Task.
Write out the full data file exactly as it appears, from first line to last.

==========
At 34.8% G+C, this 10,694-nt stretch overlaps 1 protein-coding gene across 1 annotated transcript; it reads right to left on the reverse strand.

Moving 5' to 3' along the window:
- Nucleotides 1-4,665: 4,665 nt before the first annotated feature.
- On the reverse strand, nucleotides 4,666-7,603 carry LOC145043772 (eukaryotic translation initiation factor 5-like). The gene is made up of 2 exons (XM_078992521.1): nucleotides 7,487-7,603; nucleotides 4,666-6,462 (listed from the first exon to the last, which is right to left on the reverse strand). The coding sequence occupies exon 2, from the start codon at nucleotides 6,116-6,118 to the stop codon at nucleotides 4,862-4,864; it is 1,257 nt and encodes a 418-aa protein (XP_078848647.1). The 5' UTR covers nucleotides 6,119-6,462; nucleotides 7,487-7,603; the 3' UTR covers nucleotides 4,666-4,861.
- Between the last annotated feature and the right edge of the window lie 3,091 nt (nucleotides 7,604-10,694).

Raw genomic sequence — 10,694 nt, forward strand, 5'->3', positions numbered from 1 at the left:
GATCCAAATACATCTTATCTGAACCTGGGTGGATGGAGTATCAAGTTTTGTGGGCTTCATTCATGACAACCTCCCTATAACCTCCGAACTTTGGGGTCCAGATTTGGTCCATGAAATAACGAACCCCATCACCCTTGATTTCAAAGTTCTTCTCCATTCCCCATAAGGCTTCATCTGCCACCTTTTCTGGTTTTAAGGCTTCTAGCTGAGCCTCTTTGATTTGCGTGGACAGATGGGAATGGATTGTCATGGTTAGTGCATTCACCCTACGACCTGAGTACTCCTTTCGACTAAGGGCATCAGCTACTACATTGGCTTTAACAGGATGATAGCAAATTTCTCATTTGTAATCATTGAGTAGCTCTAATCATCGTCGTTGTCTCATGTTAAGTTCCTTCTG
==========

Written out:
At 34.8% G+C, this 10,694-nt stretch overlaps 1 protein-coding gene across 1 annotated transcript; it reads right to left on the reverse strand.

Moving 5' to 3' along the window:
- Nucleotides 1-4,665: 4,665 nt before the first annotated feature.
- On the reverse strand, nucleotides 4,666-7,603 carry LOC145043772 (eukaryotic translation initiation factor 5-like). The gene is made up of 2 exons (XM_078992521.1): nucleotides 7,487-7,603; nucleotides 4,666-6,462 (listed from the first exon to the last, which is right to left on the reverse strand). The coding sequence occupies exon 2, from the start codon at nucleotides 6,116-6,118 to the stop codon at nucleotides 4,862-4,864; it is 1,257 nt and encodes a 418-aa protein (XP_078848647.1). The 5' UTR covers nucleotides 6,119-6,462; nucleotides 7,487-7,603; the 3' UTR covers nucleotides 4,666-4,861.
- Between the last annotated feature and the right edge of the window lie 3,091 nt (nucleotides 7,604-10,694).

Raw genomic sequence — 10,694 nt, forward strand, 5'->3', positions numbered from 1 at the left:
GATCCAAATACATCTTATCTGAACCTGGGTGGATGGAGTATCAAGTTTTGTGGGCTTCATTCATGACAACCTCCCTATAACCTCCGAACTTTGGGGTCCAGATTTGGTCCATGAAATAACGAACCCCATCACCCTTGATTTCAAAGTTCTTCTCCATTCCCCATAAGGCTTCATCTGCCACCTTTTCTGGTTTTAAGGCTTCTAGCTGAGCCTCTTTGATTTGCGTGGACAGATGGGAATGGATTGTCATGGTTAGTGCATTCACCCTACGACCTGAGTACTCCTTTCGACTAAGGGCATCAGCTACTACATTGGCTTTAACAGGATGATAGCAAATTTCTCATTTGTAATCATTGAGTAGCTCTAATCATCGTCGTTGTCTCATGTTAAGTTCCTTCTG